Sunday, September 2, 2018

Baby in Barcelona - The "all you wanted to know about Spanish healthcare" post

Image credit via Unsplash

As promised in my previous article, I want to share some "insider" details about what it's like to be expecting a baby in Barcelona.

We're entering the final stretch of the pregnancy. I want to share our experiences (so far) with Spanish healthcare. Read on to see what we've learned.

A quick note on healthcare systems 

Before diving into this subject further, it's important to clear up a few misconceptions about healthcare in Europe.  I know many fellow Americans read this blog and the misconceptions around insurance, doctor's appointments, and hospitalizations are rife in the US.

Europe!= Europe 

First, many people have a habit of conflating Europe as one giant, unified system. That isn't the case.  Each country and sometimes even regions within a country have their own, different healthcare systems.

For example, Belgium's system is a mostly private one where residents must purchase health insurance (unless the person is below the poverty line, in which case the government covers the cost).  If you're from the United States, this system should sound familiar to you.

However, unlike in the US, the Belgian government uses a board of medical professionals, politicians, and industry representatives to set prices for medicines and procedures.  This control keeps prices in check and in turn, healthcare costs under control.

As all doctors and hospitals -- both public and private (more on that below) -- work within the same system, patients are free to choose their doctors and care facilities.

Here in Spain (and like in the UK with the NHS), public healthcare is free.  As in you don't pay a cent for the care outside of what you contribute to social security.  While the central government plays a role, each region runs their own system meaning Catalonia sets the rules for our public care here in Barcelona, which is called CatSalut.

In this system, each resident gets assigned a doctor and a primary care facility by default (ours is right around the corner). You can ask to change, but your request isn't automatically granted. Additionally, if you have a non-life-threatening emergency, you might have to go to your primary care facility.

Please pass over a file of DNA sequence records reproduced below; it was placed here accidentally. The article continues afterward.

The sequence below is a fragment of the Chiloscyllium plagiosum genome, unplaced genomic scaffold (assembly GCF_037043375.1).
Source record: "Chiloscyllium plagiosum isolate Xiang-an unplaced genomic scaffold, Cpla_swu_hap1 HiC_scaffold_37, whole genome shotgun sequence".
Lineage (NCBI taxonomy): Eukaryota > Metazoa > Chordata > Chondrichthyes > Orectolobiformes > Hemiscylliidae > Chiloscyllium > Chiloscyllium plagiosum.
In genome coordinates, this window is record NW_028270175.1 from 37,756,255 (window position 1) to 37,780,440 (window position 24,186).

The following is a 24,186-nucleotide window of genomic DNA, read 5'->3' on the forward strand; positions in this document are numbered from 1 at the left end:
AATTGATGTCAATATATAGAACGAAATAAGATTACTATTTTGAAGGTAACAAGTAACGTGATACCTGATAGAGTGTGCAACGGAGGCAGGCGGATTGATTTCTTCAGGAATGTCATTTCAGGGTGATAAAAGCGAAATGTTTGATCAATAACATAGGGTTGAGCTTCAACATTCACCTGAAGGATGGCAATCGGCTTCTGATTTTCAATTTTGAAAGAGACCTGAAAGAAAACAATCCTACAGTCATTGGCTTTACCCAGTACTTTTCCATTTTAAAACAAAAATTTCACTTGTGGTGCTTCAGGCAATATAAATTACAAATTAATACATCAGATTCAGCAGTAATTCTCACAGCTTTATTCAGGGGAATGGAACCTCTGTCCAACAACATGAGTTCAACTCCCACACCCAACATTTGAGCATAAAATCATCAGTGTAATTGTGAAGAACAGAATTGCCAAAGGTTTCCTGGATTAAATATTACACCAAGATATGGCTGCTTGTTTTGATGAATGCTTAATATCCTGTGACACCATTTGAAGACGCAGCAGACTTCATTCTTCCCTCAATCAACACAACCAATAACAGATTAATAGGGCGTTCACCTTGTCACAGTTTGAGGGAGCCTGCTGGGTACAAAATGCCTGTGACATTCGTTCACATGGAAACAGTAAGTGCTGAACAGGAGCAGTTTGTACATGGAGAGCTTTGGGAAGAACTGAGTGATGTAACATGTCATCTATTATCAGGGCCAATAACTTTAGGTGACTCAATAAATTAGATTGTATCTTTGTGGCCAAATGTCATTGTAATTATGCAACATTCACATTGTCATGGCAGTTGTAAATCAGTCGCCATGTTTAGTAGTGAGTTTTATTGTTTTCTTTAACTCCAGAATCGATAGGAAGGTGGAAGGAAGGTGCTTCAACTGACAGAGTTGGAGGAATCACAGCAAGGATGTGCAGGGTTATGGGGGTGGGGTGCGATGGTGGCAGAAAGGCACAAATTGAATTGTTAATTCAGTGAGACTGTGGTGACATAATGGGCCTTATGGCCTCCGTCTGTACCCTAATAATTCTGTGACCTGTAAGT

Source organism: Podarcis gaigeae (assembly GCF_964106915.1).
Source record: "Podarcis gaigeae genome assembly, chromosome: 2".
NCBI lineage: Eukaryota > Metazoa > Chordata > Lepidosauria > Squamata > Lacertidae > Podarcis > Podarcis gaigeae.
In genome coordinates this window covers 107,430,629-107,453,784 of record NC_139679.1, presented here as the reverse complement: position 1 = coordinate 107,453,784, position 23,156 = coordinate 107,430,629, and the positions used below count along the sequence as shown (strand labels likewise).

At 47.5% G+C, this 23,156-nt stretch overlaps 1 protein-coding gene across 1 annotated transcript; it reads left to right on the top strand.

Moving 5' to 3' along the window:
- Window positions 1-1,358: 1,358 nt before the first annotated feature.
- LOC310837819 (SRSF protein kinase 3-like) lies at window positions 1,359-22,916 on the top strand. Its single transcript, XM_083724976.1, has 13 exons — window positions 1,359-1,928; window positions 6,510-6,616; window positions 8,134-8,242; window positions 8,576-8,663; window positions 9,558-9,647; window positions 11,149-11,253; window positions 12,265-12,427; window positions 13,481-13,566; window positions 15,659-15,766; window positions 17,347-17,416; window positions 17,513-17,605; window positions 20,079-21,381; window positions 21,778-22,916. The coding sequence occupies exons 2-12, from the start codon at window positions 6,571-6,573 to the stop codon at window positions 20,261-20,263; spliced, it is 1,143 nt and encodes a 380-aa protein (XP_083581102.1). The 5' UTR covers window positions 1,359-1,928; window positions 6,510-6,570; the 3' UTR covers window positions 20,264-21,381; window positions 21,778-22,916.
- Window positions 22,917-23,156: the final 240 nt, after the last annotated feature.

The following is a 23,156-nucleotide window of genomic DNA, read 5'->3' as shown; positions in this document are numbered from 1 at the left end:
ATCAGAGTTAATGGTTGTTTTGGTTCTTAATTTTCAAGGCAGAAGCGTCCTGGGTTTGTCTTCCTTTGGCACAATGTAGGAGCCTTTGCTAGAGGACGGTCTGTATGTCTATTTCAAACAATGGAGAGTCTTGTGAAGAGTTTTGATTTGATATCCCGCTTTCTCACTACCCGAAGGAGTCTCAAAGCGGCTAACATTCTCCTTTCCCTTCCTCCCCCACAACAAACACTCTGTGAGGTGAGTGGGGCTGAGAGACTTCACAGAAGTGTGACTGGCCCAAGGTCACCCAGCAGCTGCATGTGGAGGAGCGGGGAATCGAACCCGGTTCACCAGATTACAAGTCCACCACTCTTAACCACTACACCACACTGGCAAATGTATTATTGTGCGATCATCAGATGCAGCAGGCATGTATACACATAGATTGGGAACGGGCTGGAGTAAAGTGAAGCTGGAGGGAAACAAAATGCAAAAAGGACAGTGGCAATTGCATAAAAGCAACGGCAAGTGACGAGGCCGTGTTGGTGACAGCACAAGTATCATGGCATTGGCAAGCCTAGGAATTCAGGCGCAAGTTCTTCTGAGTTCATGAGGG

A (widely-used) private option.

So at this point, you might be thinking "sounds socialist" and well, it kind of is (although you'd be hard-pressed to find any political party campaigning to get rid of it). But Spain, like almost every other country on the continent, has a free market alternative.

Those wanting more variety can turn to a private health insurer. This parallel structure provides patients with choice and, in some cases, better care than the freely-available public option. In the private system, patients choose their doctor and their hospital.

Our hospital  (via their website)
Often, private insurance will cover treatments not available in public care.  The facilities are usually more modern.  Private rooms are almost always guaranteed in the private system wherein the public one it's a matter of availability.

Supplemental private insurance isn't limited to single-payer systems like Spain's.  In Belgium, for example, many residents buy additional insurance to go with their primary one.  Often, employers offer this additional coverage as a perk.  The benefits usually include covering whatever difference between government-mandated prices and the final bill, as well as private rooms for treatment and recovery.

Importantly, though in both systems, the government sets the prices for drugs in the market. This control means that regardless of which system you use, you can go to any pharmacy in the country (they are all private) to fill a prescription, with the price being the same for reimbursable medications.